As this long and grueling presidential campaign nears it’s final week, it is time to reflect back on where we have come, what we have seen happen, and why. How did Barack Obama, a first term Senator from Illinois, a virtual unknown when this process began nearly 2 years ago, manage to defeat the powerful Clinton machine and now stand on the brink of being elected President of the United States.
To put it in a few words, he is the right man, with the right message, in the right place, at the right time in our country’s history.
While I agree with Obama’s economic policy of lessening the income disparity and putting purchasing power back in the hands of the middle-class, and I agree with his stance on getting our troops out of Iraq and drawing that war to a close, neither of those are the transcendent issues that are facing our country, in my opinion.
The most important problem we face is spanning this chasm of partisan political division and public discourse that is eating away at our society like an aggressive form of cancer. In this election, our only hope of building a bridge across this divide and restoring some sense of common purpose among all our people is to elect Barack Obama.
I believe Colin Powell had it exactly right, Obama is a “transformational figure” at a time when our political system is in need of transformation perhaps like no other time in our nation’s history.
And in this election our choice is crystal clear. Do we allow the politics of division and personal destruction to win and in so doing insure another 4 years of partisanship and bickering while the problems facing us go from bad to worse? Or do we at least start down the road of putting this country back together with the only candidate capable of doing that.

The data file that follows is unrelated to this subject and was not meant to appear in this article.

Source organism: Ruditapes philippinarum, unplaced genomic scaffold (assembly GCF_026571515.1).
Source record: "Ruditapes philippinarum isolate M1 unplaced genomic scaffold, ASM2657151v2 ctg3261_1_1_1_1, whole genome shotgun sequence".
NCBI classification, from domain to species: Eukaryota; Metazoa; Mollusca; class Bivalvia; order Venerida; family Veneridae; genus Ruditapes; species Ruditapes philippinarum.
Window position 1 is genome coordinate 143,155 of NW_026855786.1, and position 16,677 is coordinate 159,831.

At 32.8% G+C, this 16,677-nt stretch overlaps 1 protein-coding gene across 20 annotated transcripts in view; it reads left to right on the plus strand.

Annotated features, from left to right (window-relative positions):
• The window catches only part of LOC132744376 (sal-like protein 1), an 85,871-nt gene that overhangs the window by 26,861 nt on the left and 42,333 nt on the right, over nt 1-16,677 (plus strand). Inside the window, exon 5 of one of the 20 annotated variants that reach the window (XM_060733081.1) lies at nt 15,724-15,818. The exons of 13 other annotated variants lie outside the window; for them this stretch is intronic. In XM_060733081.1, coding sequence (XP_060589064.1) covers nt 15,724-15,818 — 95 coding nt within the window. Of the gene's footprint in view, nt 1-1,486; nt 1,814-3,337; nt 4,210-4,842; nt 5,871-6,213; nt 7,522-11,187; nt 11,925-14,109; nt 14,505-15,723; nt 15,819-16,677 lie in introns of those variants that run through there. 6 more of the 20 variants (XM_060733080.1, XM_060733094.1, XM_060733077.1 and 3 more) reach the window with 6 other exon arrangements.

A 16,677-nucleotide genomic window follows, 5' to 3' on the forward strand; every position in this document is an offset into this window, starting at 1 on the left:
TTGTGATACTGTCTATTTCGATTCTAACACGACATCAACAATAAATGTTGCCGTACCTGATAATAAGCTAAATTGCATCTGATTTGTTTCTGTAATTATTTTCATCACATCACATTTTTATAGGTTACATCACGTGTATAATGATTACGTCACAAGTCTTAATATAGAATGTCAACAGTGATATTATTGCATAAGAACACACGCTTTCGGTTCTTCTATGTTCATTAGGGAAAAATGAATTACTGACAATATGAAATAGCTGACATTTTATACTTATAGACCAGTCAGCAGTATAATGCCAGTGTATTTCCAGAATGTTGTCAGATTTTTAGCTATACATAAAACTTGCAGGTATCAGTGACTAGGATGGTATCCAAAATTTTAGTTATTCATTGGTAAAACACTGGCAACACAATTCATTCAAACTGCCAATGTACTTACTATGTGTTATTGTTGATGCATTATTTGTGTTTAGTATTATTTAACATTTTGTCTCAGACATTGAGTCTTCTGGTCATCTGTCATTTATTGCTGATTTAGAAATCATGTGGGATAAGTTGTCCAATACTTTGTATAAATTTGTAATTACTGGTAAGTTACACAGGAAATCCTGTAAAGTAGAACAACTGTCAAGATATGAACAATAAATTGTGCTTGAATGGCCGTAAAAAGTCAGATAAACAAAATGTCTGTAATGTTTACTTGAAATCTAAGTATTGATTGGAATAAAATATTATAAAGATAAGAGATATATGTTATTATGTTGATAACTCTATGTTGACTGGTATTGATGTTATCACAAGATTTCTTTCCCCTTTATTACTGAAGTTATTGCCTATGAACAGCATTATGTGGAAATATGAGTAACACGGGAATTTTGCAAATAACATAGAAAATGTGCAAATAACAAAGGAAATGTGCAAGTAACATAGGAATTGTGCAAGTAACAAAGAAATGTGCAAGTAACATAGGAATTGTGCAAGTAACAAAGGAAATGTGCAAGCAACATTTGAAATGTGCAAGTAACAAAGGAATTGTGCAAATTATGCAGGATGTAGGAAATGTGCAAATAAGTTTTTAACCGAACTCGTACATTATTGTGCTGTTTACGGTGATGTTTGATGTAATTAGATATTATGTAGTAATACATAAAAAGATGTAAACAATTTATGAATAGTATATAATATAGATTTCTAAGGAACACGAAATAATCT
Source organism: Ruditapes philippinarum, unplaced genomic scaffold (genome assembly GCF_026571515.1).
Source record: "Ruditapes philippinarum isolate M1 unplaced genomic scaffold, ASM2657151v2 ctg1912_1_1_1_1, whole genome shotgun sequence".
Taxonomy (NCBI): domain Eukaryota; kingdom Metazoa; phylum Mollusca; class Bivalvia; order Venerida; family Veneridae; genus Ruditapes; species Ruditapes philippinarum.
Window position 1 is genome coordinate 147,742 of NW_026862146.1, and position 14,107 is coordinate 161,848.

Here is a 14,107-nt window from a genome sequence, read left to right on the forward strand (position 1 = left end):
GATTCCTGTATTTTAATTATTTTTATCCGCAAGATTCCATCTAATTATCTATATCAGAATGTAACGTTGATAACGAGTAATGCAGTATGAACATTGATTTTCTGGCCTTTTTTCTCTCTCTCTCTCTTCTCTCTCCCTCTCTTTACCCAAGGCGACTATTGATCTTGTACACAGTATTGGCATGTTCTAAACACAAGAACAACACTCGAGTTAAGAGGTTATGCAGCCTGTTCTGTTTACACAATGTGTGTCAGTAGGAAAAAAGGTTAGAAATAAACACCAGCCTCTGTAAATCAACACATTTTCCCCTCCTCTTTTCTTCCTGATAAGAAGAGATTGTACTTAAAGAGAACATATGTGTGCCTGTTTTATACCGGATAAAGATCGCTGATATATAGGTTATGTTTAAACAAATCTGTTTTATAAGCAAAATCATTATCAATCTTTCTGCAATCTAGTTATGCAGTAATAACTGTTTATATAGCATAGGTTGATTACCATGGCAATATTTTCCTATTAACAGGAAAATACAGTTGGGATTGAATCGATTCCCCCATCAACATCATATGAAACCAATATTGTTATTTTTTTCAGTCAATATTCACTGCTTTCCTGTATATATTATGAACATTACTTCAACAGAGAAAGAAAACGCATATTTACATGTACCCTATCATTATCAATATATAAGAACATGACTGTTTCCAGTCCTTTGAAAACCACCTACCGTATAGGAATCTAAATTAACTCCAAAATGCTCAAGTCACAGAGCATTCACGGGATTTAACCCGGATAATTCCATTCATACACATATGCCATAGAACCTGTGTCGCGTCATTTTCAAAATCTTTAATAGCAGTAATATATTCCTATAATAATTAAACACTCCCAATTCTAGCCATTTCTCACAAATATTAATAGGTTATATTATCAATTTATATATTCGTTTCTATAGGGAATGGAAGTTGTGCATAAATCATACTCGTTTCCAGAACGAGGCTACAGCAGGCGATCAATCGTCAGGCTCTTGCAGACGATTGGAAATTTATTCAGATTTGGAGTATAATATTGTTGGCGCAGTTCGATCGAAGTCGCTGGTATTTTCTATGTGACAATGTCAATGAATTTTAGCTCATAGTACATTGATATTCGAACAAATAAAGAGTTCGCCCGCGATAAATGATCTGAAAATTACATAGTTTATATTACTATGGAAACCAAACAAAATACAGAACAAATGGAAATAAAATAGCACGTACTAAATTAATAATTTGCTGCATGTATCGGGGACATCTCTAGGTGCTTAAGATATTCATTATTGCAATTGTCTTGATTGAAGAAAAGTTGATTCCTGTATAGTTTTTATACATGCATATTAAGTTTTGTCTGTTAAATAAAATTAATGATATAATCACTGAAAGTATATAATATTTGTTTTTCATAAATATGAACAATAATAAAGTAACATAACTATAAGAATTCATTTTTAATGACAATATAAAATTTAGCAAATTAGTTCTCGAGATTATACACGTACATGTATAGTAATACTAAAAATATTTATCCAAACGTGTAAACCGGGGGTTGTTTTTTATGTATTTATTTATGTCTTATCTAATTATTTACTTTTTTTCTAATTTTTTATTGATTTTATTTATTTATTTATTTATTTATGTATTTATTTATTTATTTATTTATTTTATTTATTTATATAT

Here are the closing paragraphs from an article Andrew Sullivan wrote in December of last year that sums it all up for me:
“If you believe that America’s current crisis is not a deep one … if you believe that today’s ideological polarization is not dangerous, and that what appears dark today is an illusion fostered by the lingering trauma of the Bush presidency, then the argument for Obama is not that strong.
But if you sense, as I do, that greater danger lies ahead, and that our divisions and recent history have combined to make the American polity and constitutional order increasingly vulnerable, then the calculus of risk changes. Sometimes, when the world is changing rapidly, the greater risk is caution. Close-up in this election campaign, Obama is unlikely. From a distance, he is necessary. At a time when America’s estrangement from the world risks tipping into dangerous imbalance, when a country at war with lethal enemies is also increasingly at war with itself, when humankind’s spiritual yearnings veer between an excess of certainty and an inability to believe anything at all, and when sectarian and racial divides seem as intractable as ever, a man who is a bridge between these worlds may be indispensable.
We cannot let this moment pass.”